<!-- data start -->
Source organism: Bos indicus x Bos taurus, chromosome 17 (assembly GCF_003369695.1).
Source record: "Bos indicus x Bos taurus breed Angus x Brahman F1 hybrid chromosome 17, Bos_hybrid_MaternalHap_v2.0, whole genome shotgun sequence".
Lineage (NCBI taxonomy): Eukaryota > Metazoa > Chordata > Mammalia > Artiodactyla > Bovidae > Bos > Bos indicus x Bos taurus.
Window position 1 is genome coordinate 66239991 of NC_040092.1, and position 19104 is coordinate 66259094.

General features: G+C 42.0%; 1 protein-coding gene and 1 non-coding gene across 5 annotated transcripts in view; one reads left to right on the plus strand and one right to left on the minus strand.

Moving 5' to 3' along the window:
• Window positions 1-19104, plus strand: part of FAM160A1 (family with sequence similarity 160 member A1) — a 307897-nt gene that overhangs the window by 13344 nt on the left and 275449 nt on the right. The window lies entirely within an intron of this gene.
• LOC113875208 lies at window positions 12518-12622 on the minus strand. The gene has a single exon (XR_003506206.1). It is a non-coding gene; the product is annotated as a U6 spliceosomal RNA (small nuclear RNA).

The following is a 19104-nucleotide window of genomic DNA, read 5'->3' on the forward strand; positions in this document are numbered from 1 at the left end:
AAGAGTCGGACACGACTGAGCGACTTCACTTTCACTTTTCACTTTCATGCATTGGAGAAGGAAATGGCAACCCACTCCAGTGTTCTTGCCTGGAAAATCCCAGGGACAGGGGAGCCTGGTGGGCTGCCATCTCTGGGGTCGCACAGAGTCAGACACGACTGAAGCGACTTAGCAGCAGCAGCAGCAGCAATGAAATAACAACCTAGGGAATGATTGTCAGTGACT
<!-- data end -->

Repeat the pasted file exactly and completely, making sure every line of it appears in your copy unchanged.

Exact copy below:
Source organism: Bos indicus x Bos taurus, chromosome 17 (assembly GCF_003369695.1).
Source record: "Bos indicus x Bos taurus breed Angus x Brahman F1 hybrid chromosome 17, Bos_hybrid_MaternalHap_v2.0, whole genome shotgun sequence".
Lineage (NCBI taxonomy): Eukaryota > Metazoa > Chordata > Mammalia > Artiodactyla > Bovidae > Bos > Bos indicus x Bos taurus.
Window position 1 is genome coordinate 66239991 of NC_040092.1, and position 19104 is coordinate 66259094.

General features: G+C 42.0%; 1 protein-coding gene and 1 non-coding gene across 5 annotated transcripts in view; one reads left to right on the plus strand and one right to left on the minus strand.

Moving 5' to 3' along the window:
• Window positions 1-19104, plus strand: part of FAM160A1 (family with sequence similarity 160 member A1) — a 307897-nt gene that overhangs the window by 13344 nt on the left and 275449 nt on the right. The window lies entirely within an intron of this gene.
• LOC113875208 lies at window positions 12518-12622 on the minus strand. The gene has a single exon (XR_003506206.1). It is a non-coding gene; the product is annotated as a U6 spliceosomal RNA (small nuclear RNA).

The following is a 19104-nucleotide window of genomic DNA, read 5'->3' on the forward strand; positions in this document are numbered from 1 at the left end:
AAGAGTCGGACACGACTGAGCGACTTCACTTTCACTTTTCACTTTCATGCATTGGAGAAGGAAATGGCAACCCACTCCAGTGTTCTTGCCTGGAAAATCCCAGGGACAGGGGAGCCTGGTGGGCTGCCATCTCTGGGGTCGCACAGAGTCAGACACGACTGAAGCGACTTAGCAGCAGCAGCAGCAGCAATGAAATAACAACCTAGGGAATGATTGTCAGTGACT